Congressional concern rises over E. Timor
East Timor, a small territory virtually unknown to most Americans, has attracted the attention of a large number of US congressmen. That concern derives most recently from the impression that Indonesia is covering up human rights abuses in this small former Portuguese colony, invaded by Indonesia in 1975. When Indonesia tightened access to the island territory several months ago, the congressional concern increased.
With a United Nations vote on the Timor issue postponed and access to the island reduced, congressmen who have followed the issue feared that the Indonesians would launch new military operations on the island and cause new civilian casualties among a population which has already suffered heavily.
The Indonesian government denies that any major military operations are under way on East Timor at this time, but diplomats have reported increased military activity in the territory following a ''beefing up'' of the Indonesian forces in East Timor.
Led by Rep. Tony P. Hall, a Democrat from Ohio who has tried to monitor the Timor situation for the past several years, a bipartisan group of 105 members of the House of Representatives, wrote to President Reagan last week expressing concern over reports of a new, large-scale Indonesian military offensive. The House members urged the President to add East Timor to America's foreign policy agenda and use constructive diplomacy to prevent further bloodshed and misery there.
Hall said that the 105 signatures on the letter to Reagan marked a ''high point'' of congressional concern over East Timor. In a 1980 book on Indonesia and the Philippines, State Department official Robert Pringle pointed out that the Timor issue might have faded from the American public view entirely in the mid-1970s had it not been for the efforts of a single congressman, Democrat Donald Fraser of Minnesota, who doggedly questioned the US acquiescence in the Indonesian annexation of East Timor.
The letter commended the Indonesians for ''measurable progress'' made in the reunification of families which have been divided by the conflict in East Timor. But the 105 House members, including nine Republicans, charged that the Timorese ''have barely recovered'' from a famine in the years 1978-80 and a military offensive in 1981, which, the letter asserts, ''caused a reported 2,000 deaths - partially attributable to a forced march of tens of thousands of villagers.''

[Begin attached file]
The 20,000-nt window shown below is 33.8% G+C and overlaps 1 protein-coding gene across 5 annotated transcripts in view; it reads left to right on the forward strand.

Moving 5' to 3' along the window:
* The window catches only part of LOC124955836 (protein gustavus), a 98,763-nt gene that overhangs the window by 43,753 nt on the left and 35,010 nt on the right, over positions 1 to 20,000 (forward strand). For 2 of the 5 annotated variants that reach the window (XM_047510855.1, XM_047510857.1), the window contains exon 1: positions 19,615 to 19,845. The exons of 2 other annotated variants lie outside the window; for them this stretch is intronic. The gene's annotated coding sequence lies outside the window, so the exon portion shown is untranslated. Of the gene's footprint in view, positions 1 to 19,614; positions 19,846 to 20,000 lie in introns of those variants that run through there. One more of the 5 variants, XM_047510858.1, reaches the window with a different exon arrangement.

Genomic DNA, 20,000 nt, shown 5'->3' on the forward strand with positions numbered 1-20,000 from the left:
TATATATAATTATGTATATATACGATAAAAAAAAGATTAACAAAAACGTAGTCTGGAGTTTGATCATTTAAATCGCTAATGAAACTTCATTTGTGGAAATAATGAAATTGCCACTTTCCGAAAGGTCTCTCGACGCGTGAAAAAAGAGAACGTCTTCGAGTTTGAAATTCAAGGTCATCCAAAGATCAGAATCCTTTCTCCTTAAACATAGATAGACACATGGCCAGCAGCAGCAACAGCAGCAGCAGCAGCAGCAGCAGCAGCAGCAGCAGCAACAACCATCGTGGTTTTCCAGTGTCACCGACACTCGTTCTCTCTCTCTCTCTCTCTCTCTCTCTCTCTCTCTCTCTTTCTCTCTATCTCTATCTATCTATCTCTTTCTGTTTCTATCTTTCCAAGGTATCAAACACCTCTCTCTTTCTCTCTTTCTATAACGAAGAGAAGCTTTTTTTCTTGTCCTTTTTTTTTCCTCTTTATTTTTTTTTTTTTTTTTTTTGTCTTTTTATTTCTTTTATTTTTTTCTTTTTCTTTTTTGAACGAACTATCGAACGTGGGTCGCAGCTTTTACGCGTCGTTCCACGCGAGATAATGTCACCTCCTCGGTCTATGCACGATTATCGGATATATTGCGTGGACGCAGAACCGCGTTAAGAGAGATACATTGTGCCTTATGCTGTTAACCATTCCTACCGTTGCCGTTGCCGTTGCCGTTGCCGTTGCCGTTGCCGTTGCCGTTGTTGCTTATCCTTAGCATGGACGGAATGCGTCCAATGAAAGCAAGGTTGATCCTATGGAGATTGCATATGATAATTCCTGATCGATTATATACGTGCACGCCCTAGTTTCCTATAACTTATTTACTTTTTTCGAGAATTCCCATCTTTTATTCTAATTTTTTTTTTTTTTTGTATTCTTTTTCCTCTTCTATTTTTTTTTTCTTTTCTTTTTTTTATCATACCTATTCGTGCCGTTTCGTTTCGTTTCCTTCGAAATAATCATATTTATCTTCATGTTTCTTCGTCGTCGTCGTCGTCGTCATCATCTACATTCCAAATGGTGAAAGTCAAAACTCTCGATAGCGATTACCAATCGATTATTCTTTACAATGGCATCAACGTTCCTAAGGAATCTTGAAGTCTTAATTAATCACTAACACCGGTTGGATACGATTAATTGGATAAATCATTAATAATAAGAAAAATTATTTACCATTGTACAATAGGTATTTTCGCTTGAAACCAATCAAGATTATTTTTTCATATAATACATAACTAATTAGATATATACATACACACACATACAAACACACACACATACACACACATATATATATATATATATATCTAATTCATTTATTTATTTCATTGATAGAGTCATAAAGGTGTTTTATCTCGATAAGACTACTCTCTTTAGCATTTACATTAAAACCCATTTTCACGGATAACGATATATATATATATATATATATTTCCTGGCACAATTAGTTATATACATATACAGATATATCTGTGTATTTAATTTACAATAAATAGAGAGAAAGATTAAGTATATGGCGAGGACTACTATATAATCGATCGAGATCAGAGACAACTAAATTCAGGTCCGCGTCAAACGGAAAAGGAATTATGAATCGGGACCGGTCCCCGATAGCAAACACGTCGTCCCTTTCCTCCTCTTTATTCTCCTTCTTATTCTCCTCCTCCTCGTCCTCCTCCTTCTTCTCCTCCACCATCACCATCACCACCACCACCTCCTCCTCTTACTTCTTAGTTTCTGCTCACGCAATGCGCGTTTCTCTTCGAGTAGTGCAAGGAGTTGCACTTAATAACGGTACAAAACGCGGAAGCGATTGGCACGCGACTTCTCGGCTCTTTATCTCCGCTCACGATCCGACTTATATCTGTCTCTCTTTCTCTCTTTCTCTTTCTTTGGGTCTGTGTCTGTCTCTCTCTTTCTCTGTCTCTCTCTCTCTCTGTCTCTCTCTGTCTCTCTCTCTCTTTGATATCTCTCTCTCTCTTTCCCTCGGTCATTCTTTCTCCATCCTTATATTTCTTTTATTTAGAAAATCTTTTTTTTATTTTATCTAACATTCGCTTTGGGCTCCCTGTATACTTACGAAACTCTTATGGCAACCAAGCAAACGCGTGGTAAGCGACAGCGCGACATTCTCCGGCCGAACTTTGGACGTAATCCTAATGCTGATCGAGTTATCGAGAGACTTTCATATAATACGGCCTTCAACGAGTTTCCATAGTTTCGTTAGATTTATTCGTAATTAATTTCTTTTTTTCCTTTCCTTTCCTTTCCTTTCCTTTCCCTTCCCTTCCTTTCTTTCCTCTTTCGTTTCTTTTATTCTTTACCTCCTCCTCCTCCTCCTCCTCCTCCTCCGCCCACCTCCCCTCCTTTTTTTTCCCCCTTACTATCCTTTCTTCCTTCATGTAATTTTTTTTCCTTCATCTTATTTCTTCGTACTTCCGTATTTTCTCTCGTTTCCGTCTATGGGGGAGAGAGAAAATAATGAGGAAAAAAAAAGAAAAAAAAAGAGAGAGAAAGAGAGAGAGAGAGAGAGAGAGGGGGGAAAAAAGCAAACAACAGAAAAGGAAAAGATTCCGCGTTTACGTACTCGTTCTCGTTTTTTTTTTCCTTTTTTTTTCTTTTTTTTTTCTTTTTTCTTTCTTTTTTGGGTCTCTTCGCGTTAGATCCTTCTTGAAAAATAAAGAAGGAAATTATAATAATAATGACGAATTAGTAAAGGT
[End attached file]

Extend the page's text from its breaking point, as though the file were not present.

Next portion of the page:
On Aug. 16 of this year, Indonesia's Armed Forces Commander, Gen. Benny Murdani, stated in an interview with the Indonesian newspaper Sinar Harapan that the Indonesian government would ''crush'' guerrillas of the Fretilin independence movement on East Timor. General Murdani was reported to have said that the situation in the former colony was ''no game any more,'' that there would be ''no mercy,'' and that he could not allow ''this united country to be split apart.''
An Indonesian Embassy official in Washington said that Murdani's statement may have been ''misinterpreted.'' But he acknowledged that some small increase in Indonesian troop strength may have been ordered following an incident which took place on Aug. 8, shortly before Murdani made his statement, in which 16 Indonesians were killed in the south of East Timor by guerrillas, presumably from the Fretilin movement.
The most definitive recent statement on East Timor was made on Nov. 8 at the United Nations by Indonesian Ambassador Ali Alatas. In a letter addressed to the secretary-general, the ambassador stated that no major military offensive was under way and that the ''only security activity'' in the course of this year had been in the area of the Aug. 8 incident.
He charged that ''a tiny band of Fretilin diehards'' carried out an attack on an army engineering unit working on a development project in a remote village. Their sole aim, he said, was ''provoke the security forces'' in order to undermine progress made toward a general amnesty offered by Indonesia.
Much of the letter to President Reagan points to an Indonesians' denial of free access to East Timor by the International Committee of the Red Cross (ICRC).
In his statement, Ambassador Ali Alatas said that the ICRC operations on East Timor had been suspended due to the August incident and Indonesian concern for the safety of ICRC personnel. Western diplomats say the ICRC made its decision to suspend operations in July of this year, well before the August incident, because it could not get access to all the villages where the evaluation of aid requirements would have had to be made.
The ICRC has continued to work on family reunification and tracing operations and sends a physician and nurse to Atauro island off the coast of East Timor to visit the Timorese being held there. But the ICRC has yet to gain access to all prisons on the main island of Timor.
All of this is of interest to the United States, because the US has sent food and medicine to the island through the ICRC and through the Catholic Relief Services (CRS), which runs a development program in a secure area of the island. The congressional letter to President Reagan said that the absence of the ICRC on the main island ''becomes even more disquieting'' in light of a September report by Amnesty International, the London-based human rights organization which states that the Indonesian military has ''engaged systematically and persistently in practices of brutality'' on East Timor.